The Sydney-based agent says a record could be set by a relocating foreigner.
“China, Europe and America are all having an interest in Australia’s trophy market,” Jacobs says. “Just one or two people from any of those regions could potentially set the record.
“We are seeing more interest coming back from China, equally we are seeing there are high net worth Europeans who want to buy outside of Europe because of the concern of uncontrolled immigration in Europe.”
But the right listing can transform wealthy locals into active buyers overnight, he adds.
“The right property will create the buyer,” Jacobs said. “A lot of the trophy home owners won’t sell as there’s nothing to go to, but if the right thing comes up then it will transform them to instant buyers.”
In Melbourne, Kay & Burton chairman Gerald Delany – who sold late Rich Lister Ron Walker’s Toorak estate for about $61 million to lithium boss Nic Wakim – said 2024 would have more out-of-the-blue buyers.
“You’ve seen tech people, now a lithium fortune,” Delany says, adding the recent mainstreaming of bitcoin could create the next wave of trophy home shoppers. 
“It could well generate a second wave – some buyers will come from nowhere and have enormous wealth as a result. You never know where the next buyer will come from.”
Meanwhile, Melbourne-based buyer’s agent David Morrell says two 2023 carry-over trophy listings to watch in 2024 are both in Toorak, with the Albany Road estate of late billionaire David Hains guiding about $42 million, along with the circa $50 million offering of David Prior’s St Georges Road compound.
Morrell says he isn’t expecting an early rush of listings in Melbourne’s top suburbs, pointing to trepidation around global conflict. It is up to the three Ds – death, divorce, downsizing – to drive trophy listings in the year ahead.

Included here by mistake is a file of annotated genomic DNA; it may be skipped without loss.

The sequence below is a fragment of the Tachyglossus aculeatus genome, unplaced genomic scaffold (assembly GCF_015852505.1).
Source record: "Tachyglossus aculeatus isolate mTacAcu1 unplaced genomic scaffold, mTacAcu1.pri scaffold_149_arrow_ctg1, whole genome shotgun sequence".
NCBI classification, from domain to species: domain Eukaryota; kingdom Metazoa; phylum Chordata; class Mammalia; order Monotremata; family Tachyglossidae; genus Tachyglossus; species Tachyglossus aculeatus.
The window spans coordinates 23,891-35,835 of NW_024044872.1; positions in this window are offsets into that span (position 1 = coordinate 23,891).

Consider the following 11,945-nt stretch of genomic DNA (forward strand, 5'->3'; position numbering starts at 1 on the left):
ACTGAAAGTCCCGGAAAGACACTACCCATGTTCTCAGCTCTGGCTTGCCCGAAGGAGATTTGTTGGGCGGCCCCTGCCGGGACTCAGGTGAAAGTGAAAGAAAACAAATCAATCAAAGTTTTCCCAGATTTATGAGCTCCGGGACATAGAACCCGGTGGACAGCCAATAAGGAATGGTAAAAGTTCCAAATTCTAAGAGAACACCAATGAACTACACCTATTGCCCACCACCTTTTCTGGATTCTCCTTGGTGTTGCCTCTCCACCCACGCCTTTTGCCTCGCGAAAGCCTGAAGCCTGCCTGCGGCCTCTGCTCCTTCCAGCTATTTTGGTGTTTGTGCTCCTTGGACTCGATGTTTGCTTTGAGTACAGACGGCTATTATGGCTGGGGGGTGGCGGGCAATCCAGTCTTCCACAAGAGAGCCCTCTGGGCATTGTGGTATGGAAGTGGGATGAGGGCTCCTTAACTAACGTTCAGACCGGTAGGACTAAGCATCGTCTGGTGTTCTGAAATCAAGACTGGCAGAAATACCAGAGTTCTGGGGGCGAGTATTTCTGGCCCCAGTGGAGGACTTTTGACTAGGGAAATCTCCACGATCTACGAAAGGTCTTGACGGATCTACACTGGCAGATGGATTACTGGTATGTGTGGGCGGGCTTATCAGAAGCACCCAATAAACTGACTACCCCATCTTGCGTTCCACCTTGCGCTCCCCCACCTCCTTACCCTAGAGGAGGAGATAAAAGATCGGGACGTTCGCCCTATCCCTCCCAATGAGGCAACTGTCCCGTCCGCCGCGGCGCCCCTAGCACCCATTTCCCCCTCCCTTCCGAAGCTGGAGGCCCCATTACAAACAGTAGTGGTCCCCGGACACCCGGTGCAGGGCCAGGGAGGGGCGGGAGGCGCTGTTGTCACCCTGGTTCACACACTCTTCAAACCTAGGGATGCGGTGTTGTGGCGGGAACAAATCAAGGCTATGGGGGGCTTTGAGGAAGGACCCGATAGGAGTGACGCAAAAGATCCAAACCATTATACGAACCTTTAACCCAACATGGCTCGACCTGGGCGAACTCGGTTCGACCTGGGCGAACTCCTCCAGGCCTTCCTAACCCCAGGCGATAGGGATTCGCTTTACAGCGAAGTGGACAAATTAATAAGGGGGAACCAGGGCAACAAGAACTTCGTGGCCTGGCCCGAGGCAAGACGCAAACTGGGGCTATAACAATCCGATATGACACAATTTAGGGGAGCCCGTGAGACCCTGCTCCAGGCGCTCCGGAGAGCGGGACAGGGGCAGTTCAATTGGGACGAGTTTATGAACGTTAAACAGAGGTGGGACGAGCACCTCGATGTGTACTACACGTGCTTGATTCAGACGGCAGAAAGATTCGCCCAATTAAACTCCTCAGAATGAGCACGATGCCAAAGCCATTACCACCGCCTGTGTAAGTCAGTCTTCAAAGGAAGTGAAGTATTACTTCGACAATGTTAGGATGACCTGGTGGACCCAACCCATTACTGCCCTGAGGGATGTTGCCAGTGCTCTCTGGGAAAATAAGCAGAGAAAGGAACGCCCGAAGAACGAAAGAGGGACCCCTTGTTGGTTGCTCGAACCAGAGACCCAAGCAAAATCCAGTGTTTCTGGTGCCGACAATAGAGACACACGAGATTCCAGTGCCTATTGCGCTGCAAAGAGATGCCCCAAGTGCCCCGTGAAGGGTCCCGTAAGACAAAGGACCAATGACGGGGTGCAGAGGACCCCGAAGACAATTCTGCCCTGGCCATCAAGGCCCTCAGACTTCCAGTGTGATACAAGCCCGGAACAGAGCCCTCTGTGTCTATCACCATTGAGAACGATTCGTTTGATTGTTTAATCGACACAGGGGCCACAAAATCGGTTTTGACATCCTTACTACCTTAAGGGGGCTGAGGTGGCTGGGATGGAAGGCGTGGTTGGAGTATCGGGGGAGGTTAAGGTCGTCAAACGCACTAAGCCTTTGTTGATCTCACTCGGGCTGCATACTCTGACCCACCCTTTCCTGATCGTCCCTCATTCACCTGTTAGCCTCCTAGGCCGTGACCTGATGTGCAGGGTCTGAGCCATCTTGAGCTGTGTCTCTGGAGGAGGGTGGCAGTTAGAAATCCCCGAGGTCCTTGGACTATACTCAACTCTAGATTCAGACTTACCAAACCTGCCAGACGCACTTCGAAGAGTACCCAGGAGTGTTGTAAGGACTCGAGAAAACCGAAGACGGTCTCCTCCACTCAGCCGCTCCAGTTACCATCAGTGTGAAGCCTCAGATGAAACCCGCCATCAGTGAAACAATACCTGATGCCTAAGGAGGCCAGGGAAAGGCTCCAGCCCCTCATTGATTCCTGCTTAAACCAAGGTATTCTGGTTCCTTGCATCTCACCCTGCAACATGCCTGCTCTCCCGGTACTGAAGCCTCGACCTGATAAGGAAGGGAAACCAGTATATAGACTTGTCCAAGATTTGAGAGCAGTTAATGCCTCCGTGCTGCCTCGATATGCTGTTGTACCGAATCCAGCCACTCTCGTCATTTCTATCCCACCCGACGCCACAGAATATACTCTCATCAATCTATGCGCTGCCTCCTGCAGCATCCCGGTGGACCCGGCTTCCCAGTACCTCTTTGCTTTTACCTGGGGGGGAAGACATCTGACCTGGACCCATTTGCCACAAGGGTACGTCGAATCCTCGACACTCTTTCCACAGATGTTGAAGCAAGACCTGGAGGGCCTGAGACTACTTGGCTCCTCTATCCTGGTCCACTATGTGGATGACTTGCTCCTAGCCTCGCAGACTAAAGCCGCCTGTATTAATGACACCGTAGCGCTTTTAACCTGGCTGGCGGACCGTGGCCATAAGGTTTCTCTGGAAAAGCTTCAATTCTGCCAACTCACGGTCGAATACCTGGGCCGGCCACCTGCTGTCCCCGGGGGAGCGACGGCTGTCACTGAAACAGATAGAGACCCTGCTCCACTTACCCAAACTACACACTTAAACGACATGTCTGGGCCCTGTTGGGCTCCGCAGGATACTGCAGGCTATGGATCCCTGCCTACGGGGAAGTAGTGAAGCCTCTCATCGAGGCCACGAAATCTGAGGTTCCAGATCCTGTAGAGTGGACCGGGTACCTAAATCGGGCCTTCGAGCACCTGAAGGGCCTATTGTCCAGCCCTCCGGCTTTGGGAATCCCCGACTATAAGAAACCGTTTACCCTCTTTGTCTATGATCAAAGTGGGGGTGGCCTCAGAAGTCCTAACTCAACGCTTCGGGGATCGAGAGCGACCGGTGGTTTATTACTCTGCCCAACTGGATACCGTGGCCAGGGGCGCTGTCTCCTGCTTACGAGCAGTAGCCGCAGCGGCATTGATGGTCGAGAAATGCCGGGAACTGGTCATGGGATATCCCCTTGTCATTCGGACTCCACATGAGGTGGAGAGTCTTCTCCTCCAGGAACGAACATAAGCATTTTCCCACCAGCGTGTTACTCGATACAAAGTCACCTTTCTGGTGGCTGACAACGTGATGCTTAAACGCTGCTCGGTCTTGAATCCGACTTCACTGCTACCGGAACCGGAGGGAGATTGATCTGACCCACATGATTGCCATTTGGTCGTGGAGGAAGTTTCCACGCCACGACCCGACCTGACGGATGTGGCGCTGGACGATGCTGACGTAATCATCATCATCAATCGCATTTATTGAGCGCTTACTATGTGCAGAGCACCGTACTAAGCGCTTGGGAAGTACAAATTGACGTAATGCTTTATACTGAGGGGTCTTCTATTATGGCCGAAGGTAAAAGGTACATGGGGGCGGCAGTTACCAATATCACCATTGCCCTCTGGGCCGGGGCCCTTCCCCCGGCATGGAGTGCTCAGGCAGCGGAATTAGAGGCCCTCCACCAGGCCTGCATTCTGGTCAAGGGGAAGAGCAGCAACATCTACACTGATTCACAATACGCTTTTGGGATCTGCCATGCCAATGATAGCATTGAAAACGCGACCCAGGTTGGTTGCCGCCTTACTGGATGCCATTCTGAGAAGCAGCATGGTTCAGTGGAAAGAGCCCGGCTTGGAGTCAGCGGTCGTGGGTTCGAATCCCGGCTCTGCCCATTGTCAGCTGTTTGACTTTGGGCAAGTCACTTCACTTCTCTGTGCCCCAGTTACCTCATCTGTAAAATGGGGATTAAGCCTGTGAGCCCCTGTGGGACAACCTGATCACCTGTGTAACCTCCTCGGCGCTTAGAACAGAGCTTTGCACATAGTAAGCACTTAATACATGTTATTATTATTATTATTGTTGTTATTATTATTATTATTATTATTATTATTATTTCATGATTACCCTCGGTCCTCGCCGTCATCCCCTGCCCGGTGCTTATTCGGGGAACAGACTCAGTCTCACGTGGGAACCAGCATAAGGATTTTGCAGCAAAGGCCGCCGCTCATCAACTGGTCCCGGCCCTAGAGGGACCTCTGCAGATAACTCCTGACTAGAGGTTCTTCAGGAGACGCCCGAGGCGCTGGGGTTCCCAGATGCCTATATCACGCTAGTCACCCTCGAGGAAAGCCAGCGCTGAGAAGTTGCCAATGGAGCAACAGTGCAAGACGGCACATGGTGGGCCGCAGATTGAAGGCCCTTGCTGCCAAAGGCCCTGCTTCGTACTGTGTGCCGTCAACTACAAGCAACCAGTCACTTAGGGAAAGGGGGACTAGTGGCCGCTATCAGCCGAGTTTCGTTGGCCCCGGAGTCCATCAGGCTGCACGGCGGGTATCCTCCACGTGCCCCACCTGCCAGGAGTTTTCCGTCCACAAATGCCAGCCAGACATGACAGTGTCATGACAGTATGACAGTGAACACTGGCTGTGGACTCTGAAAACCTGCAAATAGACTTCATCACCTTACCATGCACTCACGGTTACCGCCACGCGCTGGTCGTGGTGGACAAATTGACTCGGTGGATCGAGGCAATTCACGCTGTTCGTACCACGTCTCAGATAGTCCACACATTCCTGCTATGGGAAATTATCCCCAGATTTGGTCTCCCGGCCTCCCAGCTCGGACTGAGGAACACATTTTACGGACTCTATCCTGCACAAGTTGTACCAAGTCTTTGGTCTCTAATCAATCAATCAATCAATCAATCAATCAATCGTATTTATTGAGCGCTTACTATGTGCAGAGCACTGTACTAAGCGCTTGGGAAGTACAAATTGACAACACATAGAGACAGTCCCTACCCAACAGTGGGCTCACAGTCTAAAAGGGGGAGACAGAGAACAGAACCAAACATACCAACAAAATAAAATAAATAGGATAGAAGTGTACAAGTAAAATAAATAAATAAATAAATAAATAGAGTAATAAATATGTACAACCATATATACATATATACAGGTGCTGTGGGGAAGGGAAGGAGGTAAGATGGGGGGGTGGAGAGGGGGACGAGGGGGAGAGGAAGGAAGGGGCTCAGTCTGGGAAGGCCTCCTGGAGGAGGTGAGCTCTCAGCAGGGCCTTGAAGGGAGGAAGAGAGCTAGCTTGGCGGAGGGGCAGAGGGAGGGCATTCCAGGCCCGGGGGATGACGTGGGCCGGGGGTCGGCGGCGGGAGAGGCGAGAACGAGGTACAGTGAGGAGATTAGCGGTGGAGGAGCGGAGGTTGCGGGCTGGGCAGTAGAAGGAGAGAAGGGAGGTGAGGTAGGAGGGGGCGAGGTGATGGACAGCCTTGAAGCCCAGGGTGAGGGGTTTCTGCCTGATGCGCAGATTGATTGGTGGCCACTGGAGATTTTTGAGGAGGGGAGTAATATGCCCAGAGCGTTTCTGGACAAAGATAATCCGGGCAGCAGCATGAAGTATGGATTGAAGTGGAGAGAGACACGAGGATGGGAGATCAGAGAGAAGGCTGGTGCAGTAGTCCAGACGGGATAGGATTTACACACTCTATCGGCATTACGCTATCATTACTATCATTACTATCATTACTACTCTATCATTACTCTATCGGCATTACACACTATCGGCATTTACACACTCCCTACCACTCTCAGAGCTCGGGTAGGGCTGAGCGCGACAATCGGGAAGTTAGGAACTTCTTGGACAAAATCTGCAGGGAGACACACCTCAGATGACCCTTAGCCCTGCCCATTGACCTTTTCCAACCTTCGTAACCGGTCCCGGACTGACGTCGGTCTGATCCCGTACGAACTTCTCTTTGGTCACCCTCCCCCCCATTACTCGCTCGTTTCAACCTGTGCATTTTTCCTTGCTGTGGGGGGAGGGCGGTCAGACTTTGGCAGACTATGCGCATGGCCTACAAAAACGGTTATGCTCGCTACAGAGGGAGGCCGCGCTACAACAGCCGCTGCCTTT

“Unless you have the need to [sell], it’s probably the most cautious time I’ve seen in a long time,” Morrell says.
The estate of the late David Hains is for sale with a $39 million to $42.5 million guide. 
Prestige buyer’s agent Deb West, of Sydney Slice, says a lack of large luxury apartments is preventing downsizers from listing the family home.
“People can’t trade up or trade down – and people aren’t selling [the family home] because there’s a lack of large downsizer apartments, and that’s stopping younger families from trading up because there’s nowhere to go,” she says.
The trophy home queue is long.
“There are a lot of cashed-up buyers, people are taking one to two years to find a family home, and they will pay a premium if the right property comes up,” West says. “There are surprising numbers of buyers with budgets between $10 million up to $60 million.”
West says some relief will come as off-the-plan luxury apartments and townhouse projects come online.
Wealthy downsizers are snapping up boutique developments, with 250-square metre-plus floor plans, however, a two- to three-year construction lag is creating a bottleneck, she says.